Functions can be called to generate content. Functions are called by their name followed by parentheses () and may have arguments.

For instance, the range function returns a list containing an arithmetic progression of integers:

twig
{% for i in range(0, 3) %}
{{ i }},
{% endfor %}

Each header below represents a built-in function.


block

The block function is used to render the contents of a block more than once. It is not to be confused with the block tag which is used to declare blocks.

The following example will render the contents of the "post" block twice; once where it was declared and again using the block function:

twig
{% block "post" %} content {% endblock %}

{{ block("post") }}

The above example will output the following:

twig
content

content

currentEachOutput

The currentEachOutput function retrieves the current output of a sibling task when using an EachSequential task.

Look at the following flow:

yaml
tasks:
  - id: each
    type: io.kestra.core.tasks.flows.EachSequential
    tasks:
      - id: first
        type: io.kestra.core.tasks.debugs.Return
        format: "{{task.id}}"
      - id: second
        type: io.kestra.core.tasks.debugs.Return
        format: "{{ outputs.first[taskrun.value].value }}"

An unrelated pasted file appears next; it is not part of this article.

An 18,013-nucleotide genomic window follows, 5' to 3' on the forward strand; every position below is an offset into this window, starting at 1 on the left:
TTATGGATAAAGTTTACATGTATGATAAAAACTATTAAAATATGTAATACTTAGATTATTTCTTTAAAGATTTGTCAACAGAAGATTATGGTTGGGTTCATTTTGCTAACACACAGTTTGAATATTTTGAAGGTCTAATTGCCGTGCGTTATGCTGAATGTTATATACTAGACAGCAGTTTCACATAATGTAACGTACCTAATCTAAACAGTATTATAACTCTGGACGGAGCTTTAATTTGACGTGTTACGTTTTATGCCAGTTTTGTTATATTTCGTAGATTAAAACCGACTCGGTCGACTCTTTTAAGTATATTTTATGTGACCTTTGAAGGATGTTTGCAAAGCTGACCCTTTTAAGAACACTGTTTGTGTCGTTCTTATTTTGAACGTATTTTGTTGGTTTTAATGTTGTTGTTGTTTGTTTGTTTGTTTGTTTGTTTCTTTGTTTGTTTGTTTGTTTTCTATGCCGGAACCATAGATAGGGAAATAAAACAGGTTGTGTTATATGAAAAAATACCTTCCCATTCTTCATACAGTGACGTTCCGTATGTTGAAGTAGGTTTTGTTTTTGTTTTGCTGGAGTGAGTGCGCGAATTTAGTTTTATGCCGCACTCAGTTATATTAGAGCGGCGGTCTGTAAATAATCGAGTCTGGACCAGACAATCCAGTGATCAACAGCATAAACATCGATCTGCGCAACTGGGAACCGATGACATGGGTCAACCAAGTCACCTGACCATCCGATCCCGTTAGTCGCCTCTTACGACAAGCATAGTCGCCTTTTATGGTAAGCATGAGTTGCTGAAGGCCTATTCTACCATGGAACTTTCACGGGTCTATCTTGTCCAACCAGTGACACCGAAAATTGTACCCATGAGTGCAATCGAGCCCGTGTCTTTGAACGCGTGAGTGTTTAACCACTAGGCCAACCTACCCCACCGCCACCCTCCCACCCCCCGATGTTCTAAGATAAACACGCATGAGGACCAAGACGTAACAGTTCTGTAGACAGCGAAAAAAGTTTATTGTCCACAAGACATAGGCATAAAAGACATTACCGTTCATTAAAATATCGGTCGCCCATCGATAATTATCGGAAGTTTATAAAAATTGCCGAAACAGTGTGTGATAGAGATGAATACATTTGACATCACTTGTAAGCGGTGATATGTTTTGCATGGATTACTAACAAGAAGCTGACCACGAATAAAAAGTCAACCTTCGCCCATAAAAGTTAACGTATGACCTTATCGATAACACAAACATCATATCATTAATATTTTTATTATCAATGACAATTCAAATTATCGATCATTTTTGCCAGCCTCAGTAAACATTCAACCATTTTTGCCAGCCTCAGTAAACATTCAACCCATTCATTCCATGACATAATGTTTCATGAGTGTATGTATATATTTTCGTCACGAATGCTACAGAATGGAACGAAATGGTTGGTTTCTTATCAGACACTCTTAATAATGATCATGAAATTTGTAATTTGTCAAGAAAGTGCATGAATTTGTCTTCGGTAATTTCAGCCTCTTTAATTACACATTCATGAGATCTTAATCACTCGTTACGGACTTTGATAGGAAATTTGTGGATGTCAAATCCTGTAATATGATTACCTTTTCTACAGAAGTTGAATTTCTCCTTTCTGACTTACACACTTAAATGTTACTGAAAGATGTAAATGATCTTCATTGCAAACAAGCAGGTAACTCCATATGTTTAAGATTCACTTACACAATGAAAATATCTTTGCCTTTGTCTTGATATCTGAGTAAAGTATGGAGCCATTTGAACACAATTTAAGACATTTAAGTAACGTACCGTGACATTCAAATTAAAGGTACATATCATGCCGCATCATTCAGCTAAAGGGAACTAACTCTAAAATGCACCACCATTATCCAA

value: ["value 1", "value 2", "value 3"]

To retrieve the output of the first task from the second task, you need to use the special taskrun.value variable to lookup for the execution of the first task that is on the same sequential execution as the second task. And when there are multiple levels of EachSequential, you must use the special parents variable to lookup the correct execution. For example, outputs.first[parents[1].taskrun.value][parents[0].taskrun.value] for a 3-level EachSequential.

The currentEachOutput function will facilitate this by looking up the current output of the sibling task, so you don't need to use the special variables taskrun.value and parents.

The previous example can be rewritten as follow:

yaml
tasks:
  - id: each
    type: io.kestra.core.tasks.flows.EachSequential
    tasks:
      - id: first
        type: io.kestra.core.tasks.debugs.Return
        format: "{{task.id}}"
      - id: second
        type: io.kestra.core.tasks.debugs.Return